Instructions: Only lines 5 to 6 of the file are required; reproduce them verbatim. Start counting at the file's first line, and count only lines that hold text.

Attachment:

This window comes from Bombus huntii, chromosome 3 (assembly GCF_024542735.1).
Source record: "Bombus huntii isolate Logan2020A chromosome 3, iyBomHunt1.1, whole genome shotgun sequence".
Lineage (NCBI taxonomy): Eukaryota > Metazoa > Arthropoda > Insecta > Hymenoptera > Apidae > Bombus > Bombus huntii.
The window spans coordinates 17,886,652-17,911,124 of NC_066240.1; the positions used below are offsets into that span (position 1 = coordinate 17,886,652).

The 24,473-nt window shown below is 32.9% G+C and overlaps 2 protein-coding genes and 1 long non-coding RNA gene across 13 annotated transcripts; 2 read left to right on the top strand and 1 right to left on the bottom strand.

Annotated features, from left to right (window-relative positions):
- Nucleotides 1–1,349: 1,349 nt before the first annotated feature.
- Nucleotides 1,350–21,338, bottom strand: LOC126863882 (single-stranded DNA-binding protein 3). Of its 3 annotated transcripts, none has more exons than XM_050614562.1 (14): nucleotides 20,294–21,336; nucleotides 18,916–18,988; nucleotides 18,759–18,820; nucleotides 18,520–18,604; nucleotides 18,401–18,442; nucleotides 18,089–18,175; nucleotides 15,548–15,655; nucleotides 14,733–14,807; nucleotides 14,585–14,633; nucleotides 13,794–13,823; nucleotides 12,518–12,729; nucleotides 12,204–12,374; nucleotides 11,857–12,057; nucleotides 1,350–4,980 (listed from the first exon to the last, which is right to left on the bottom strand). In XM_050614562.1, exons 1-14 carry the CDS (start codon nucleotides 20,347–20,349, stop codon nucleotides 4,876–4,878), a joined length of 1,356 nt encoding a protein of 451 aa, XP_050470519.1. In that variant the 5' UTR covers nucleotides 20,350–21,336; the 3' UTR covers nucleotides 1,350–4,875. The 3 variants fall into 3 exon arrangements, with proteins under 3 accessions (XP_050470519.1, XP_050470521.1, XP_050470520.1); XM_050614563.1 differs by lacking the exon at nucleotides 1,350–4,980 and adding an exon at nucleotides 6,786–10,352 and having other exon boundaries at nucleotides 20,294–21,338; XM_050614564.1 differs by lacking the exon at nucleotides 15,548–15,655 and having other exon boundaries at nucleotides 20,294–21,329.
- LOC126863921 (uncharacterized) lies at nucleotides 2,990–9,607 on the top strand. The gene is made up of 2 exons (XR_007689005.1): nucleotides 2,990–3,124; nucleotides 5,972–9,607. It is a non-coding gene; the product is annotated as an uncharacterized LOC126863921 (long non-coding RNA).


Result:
The 24,473-nt window shown below is 32.9% G+C and overlaps 2 protein-coding genes and 1 long non-coding RNA gene across 13 annotated transcripts; 2 read left to right on the top strand and 1 right to left on the bottom strand.

Annotated features, from left to right (window-relative positions):